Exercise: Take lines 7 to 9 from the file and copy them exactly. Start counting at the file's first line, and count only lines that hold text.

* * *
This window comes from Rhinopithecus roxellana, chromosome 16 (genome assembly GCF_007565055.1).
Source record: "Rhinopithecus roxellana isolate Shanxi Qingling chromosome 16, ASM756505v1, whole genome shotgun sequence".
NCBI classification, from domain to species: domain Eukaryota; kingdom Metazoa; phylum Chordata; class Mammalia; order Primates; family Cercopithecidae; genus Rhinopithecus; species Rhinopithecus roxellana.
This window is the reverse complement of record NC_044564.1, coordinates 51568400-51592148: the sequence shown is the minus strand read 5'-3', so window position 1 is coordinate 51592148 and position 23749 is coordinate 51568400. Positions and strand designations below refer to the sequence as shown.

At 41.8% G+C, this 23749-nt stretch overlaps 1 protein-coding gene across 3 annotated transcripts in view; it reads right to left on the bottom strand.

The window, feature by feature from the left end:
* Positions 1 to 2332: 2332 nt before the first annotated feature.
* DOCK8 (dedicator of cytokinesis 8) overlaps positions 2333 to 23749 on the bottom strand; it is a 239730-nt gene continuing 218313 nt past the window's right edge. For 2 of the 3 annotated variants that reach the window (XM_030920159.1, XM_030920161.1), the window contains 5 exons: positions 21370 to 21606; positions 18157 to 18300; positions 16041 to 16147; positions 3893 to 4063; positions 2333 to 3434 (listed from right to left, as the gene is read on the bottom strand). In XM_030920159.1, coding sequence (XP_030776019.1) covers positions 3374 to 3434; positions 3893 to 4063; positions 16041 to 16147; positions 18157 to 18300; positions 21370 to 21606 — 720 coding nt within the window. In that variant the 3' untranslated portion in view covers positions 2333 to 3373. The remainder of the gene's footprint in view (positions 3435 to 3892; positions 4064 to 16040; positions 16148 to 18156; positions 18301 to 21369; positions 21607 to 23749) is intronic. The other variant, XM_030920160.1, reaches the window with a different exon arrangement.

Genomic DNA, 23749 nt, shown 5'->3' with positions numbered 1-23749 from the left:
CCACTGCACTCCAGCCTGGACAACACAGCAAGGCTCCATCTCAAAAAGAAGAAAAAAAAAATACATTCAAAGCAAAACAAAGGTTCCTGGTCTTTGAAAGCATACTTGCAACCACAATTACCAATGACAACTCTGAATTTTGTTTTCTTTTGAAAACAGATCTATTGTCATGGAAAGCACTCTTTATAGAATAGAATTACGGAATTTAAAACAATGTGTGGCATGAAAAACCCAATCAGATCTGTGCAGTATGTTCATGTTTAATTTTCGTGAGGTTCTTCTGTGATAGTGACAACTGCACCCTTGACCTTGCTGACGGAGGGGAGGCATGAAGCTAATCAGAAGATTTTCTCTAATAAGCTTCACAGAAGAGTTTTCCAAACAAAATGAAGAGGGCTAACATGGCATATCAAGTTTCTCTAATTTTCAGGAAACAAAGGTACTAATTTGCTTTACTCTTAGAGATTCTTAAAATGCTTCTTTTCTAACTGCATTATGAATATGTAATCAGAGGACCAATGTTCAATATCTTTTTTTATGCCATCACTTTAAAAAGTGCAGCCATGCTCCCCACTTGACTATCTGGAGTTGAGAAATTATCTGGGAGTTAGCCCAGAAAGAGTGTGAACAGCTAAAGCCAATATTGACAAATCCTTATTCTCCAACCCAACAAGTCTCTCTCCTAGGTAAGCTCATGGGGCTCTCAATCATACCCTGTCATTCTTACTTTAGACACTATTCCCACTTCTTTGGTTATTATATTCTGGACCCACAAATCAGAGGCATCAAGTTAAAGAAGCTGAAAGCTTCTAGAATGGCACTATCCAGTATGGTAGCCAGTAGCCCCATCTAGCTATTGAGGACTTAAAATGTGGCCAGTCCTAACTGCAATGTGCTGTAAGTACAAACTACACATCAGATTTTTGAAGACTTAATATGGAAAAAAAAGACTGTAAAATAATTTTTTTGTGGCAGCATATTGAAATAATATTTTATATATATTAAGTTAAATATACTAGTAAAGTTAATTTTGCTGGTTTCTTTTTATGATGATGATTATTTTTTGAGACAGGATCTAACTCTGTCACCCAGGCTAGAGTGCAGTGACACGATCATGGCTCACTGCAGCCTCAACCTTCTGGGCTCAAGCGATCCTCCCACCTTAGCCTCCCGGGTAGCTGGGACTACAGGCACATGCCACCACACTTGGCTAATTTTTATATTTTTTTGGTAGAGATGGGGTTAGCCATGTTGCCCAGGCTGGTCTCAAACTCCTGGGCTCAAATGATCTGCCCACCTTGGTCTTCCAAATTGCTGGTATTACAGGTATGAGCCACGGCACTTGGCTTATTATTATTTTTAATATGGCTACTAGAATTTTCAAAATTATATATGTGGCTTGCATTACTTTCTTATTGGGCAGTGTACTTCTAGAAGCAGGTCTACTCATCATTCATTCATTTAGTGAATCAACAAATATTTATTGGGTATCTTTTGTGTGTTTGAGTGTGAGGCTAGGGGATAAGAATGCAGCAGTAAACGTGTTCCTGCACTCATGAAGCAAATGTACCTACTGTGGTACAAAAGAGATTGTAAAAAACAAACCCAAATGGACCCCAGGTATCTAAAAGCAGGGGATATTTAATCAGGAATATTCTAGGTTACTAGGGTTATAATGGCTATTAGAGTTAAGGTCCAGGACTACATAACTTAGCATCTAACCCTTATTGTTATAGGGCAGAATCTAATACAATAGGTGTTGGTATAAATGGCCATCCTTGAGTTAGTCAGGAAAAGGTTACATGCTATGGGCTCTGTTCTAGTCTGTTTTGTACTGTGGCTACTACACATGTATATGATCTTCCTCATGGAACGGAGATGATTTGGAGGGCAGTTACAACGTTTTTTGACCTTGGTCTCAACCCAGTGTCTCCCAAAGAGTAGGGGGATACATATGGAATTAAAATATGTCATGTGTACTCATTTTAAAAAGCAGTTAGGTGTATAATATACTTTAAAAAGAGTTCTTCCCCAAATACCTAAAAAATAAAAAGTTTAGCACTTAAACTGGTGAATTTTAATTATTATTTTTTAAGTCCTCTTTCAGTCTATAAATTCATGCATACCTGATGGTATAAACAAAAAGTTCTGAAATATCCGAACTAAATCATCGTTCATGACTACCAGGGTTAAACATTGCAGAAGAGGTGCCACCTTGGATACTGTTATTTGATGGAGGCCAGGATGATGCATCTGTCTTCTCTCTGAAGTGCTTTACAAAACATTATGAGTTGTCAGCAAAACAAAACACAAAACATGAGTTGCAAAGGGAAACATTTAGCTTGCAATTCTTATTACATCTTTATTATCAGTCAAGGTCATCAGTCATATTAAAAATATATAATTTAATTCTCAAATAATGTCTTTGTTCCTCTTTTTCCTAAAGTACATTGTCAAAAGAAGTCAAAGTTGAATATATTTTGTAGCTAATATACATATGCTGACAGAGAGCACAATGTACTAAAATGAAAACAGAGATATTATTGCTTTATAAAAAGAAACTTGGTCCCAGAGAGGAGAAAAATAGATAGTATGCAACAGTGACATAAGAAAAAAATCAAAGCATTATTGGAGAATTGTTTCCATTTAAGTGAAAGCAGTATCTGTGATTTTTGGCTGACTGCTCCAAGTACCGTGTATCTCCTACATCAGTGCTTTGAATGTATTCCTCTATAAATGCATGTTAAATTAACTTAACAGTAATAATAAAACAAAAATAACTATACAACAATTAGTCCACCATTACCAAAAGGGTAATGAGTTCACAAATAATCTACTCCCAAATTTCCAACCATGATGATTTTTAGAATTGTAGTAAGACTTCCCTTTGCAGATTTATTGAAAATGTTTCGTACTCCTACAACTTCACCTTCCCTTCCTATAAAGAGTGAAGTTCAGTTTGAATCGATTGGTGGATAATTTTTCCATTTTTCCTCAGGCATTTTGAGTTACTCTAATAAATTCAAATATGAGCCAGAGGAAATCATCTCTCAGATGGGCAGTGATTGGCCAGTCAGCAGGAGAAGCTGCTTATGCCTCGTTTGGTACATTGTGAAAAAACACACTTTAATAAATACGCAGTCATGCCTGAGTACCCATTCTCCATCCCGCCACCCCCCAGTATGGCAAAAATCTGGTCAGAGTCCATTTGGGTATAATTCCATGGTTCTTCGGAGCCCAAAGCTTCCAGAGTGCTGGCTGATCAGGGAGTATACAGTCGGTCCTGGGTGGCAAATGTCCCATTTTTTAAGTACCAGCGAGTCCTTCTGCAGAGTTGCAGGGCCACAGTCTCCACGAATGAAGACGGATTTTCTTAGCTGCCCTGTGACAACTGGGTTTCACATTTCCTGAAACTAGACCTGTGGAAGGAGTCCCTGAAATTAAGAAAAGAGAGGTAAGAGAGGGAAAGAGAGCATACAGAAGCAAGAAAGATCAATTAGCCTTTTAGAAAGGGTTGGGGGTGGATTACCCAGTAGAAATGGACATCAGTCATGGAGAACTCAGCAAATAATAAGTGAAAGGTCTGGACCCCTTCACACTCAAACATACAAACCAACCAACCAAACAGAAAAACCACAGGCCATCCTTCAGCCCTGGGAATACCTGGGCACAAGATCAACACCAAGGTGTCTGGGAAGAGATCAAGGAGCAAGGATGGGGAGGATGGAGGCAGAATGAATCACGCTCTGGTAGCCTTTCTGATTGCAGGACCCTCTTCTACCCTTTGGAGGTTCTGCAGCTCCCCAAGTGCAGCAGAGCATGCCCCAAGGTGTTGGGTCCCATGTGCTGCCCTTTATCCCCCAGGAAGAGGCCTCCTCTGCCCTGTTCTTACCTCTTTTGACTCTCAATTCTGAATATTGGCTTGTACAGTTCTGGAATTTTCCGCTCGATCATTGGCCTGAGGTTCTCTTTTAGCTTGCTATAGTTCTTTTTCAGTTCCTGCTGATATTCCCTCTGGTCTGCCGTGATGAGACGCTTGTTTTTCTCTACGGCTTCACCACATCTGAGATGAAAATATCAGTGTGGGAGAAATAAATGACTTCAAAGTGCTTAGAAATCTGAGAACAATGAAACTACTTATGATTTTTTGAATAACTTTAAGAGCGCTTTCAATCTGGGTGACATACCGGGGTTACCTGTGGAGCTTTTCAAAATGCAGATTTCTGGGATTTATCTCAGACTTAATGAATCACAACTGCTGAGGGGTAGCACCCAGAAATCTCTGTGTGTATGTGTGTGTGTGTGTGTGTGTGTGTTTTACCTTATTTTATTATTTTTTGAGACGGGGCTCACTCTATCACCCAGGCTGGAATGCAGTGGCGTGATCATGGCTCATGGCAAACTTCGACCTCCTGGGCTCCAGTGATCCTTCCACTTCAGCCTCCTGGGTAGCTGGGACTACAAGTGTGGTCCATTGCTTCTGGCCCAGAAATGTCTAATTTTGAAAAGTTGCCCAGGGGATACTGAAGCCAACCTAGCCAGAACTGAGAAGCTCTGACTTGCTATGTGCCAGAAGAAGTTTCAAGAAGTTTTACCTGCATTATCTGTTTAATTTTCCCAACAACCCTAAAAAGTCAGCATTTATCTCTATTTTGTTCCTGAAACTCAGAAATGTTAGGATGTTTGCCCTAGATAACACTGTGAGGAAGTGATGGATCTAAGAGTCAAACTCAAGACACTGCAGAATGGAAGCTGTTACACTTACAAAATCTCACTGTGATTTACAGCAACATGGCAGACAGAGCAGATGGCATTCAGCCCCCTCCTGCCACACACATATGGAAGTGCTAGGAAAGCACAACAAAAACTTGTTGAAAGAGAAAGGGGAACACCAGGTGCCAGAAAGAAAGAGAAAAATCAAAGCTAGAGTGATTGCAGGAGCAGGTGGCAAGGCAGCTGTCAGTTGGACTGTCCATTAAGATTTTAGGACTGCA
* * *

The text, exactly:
* Positions 1 to 2332: 2332 nt before the first annotated feature.
* DOCK8 (dedicator of cytokinesis 8) overlaps positions 2333 to 23749 on the bottom strand; it is a 239730-nt gene continuing 218313 nt past the window's right edge. For 2 of the 3 annotated variants that reach the window (XM_030920159.1, XM_030920161.1), the window contains 5 exons: positions 21370 to 21606; positions 18157 to 18300; positions 16041 to 16147; positions 3893 to 4063; positions 2333 to 3434 (listed from right to left, as the gene is read on the bottom strand). In XM_030920159.1, coding sequence (XP_030776019.1) covers positions 3374 to 3434; positions 3893 to 4063; positions 16041 to 16147; positions 18157 to 18300; positions 21370 to 21606 — 720 coding nt within the window. In that variant the 3' untranslated portion in view covers positions 2333 to 3373. The remainder of the gene's footprint in view (positions 3435 to 3892; positions 4064 to 16040; positions 16148 to 18156; positions 18301 to 21369; positions 21607 to 23749) is intronic. The other variant, XM_030920160.1, reaches the window with a different exon arrangement.

Genomic DNA, 23749 nt, shown 5'->3' with positions numbered 1-23749 from the left: